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Todd Field has only made three feature films, but all of them have been critically acclaimed and nominated for Academy Awards. His latest film “TÁR” is a sleek, calculated portrayal of a trailblazing German Orchestra conductor who will be performing Mahler’s Fifth Symphony. Her esteemed career implodes after she is accused of manipulating her impressionable young students and sabotaging their careers, even causing one to take her own life. She also has a heated dispute with a BIPOC pangender Juilliard student about Bach’s misogyny blasted on social media.
Todd Field’s work has been described as “Kubrickian,” which makes sense considering he played the pianist in “Eyes Wide Shut” and learned a lot about the directorial process while working with the celebrated auteur. We can see a lot of Kubrick’s influence in both “TÁR” and Field’s previous film, “Little Children.” Similarly, Field has a crisp visual style that supports richly detailed characters. His methodical images hold deep layers of psychological meaning.
Released 16 years before “TÁR,” Field’s second film “Little Children” foreshadows the hard-edged, chilly atmosphere that Field would later perfect in “TÁR.” Although it is about an entirely different world — the unglamorous frustrations of parenting toddlers and sexual repression in suburbia — “Little Children” also focuses on complex and morally ambiguous protagonists through an austere lens.
Morally Ambiguous Characters
Even when Todd Field’s characters have insidious qualities, he refrains from judging them. Even at their worst, his characters are not simply black and white: they exist firmly in the gray. Their actions always come from a complex place. For her role in “TÁR,” Cate Blanchett tells The Guardian, “It’s very easy to say she is monstrous, but the film is much more ambiguous than that.” Although her character abuses her power in many ways, she is the product of a toxic system that allows her to do so.
The characters in “Little Children” are incredibly immature and self-absorbed adults, such as a husband addicted to pornography and a mother who disdains her young daughter. One of the more complicated characters is Ronnie, a registered sex offender who was in jail for indecent exposure to a minor. Field purposefully conceals the truth about Ronnie’s past, and Jackie Earle Haley’s vulnerable performance deepens this ambiguity.
Ronnie is very unwell, even masturbating next to his date while looking at a children’s playground. At the same time, he understands he has problems and wants to be a good son for his elderly mother. Field comments in Filmmaker Magazine on how he offers no simplistic answers for this aberrant character:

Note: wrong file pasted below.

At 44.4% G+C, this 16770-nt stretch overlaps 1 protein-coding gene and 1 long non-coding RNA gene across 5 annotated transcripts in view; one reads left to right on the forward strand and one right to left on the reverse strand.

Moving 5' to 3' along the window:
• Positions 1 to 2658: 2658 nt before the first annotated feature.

“Yeah, he has some issues. But even in that scene, we don’t really know what those issues are, and that was very important. It was an important thing that we never know for sure what he has or hasn’t done. The community makes up its mind … people at dinner parties use him as a conversation topic … and the audience can make up their own minds too.
None of this excuses Ronnie’s actions, but we see him as more than someone who committed a crime.
A Voyeuristic Visual Style
In his “TÁR” review for /Film, Marshall Shaffer writes that “Field channels a Kubrickian sense of unease as he charts the existential unmaking of Tár as her ambition runs astray. … Field builds sparsely and methodically toward the character’s cataclysmic crescendo.” The filmmaker does this through various sequences that silently observe moments in her life as they unfold in real-time, making the finished film longer than the actual “TÁR” screenplay.
“Little Children” is also a patient film, using dreamy slow motion to examine the monotonous routines of bored housewives at the playground as they rigidly prepare for snack time, or Brad’s jealousy of the carefree kids skateboarding. Adding to the film’s voyeuristic and calculated qualities is the use of third-person narration throughout the film, similar to Stanley Kubrick’s “Barry Lyndon.”
The voice-over sounds like book passages come to life, offering a wickedly comic perspective on the gulf between the characters’ internal lives and their suburban expectations. In one scene, the narrator comments, “Smiling politely to mask a familiar feeling of desperation, Sarah reminded herself to think like an anthropologist. She was a researcher studying the behavior of typical suburban women. She was not a typical suburban woman herself.”
The only character that does not receive this type of narration is Ronnie. Instead, the audience views him through the judgemental eyes of others. The narration device is a unique way for a film to comment on the action and scrutinize the characters from a distance, in the same vein as “TÁR” and the use of social media.
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The post If You Liked Tar, Watch Todd Field’s Little Children appeared first on /Film.